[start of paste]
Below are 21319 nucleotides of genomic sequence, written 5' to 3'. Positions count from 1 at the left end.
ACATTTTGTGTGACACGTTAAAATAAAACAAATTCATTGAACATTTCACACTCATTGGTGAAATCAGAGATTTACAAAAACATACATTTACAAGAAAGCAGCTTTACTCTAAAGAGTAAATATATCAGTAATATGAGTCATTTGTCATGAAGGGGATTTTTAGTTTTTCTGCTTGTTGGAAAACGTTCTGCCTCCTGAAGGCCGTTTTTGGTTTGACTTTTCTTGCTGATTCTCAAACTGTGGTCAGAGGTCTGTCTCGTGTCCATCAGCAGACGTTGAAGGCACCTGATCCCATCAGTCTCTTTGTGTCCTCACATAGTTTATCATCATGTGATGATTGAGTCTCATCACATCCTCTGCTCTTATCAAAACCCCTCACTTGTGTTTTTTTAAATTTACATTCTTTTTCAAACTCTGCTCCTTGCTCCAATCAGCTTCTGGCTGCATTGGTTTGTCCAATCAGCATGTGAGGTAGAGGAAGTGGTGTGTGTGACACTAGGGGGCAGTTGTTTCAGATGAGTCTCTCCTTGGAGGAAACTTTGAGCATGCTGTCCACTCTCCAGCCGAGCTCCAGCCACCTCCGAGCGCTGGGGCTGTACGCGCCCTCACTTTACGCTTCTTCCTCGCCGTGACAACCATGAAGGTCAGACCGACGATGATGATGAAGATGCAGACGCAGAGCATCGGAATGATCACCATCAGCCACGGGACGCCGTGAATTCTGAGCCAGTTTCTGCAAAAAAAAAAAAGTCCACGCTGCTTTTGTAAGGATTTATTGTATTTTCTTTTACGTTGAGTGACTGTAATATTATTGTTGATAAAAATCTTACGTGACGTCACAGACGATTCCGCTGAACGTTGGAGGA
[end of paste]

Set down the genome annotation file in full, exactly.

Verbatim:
Below are 21319 nucleotides of genomic sequence, written 5' to 3'. Positions count from 1 at the left end.
ACATTTTGTGTGACACGTTAAAATAAAACAAATTCATTGAACATTTCACACTCATTGGTGAAATCAGAGATTTACAAAAACATACATTTACAAGAAAGCAGCTTTACTCTAAAGAGTAAATATATCAGTAATATGAGTCATTTGTCATGAAGGGGATTTTTAGTTTTTCTGCTTGTTGGAAAACGTTCTGCCTCCTGAAGGCCGTTTTTGGTTTGACTTTTCTTGCTGATTCTCAAACTGTGGTCAGAGGTCTGTCTCGTGTCCATCAGCAGACGTTGAAGGCACCTGATCCCATCAGTCTCTTTGTGTCCTCACATAGTTTATCATCATGTGATGATTGAGTCTCATCACATCCTCTGCTCTTATCAAAACCCCTCACTTGTGTTTTTTTAAATTTACATTCTTTTTCAAACTCTGCTCCTTGCTCCAATCAGCTTCTGGCTGCATTGGTTTGTCCAATCAGCATGTGAGGTAGAGGAAGTGGTGTGTGTGACACTAGGGGGCAGTTGTTTCAGATGAGTCTCTCCTTGGAGGAAACTTTGAGCATGCTGTCCACTCTCCAGCCGAGCTCCAGCCACCTCCGAGCGCTGGGGCTGTACGCGCCCTCACTTTACGCTTCTTCCTCGCCGTGACAACCATGAAGGTCAGACCGACGATGATGATGAAGATGCAGACGCAGAGCATCGGAATGATCACCATCAGCCACGGGACGCCGTGAATTCTGAGCCAGTTTCTGCAAAAAAAAAAAAGTCCACGCTGCTTTTGTAAGGATTTATTGTATTTTCTTTTACGTTGAGTGACTGTAATATTATTGTTGATAAAAATCTTACGTGACGTCACAGACGATTCCGCTGAACGTTGGAGGA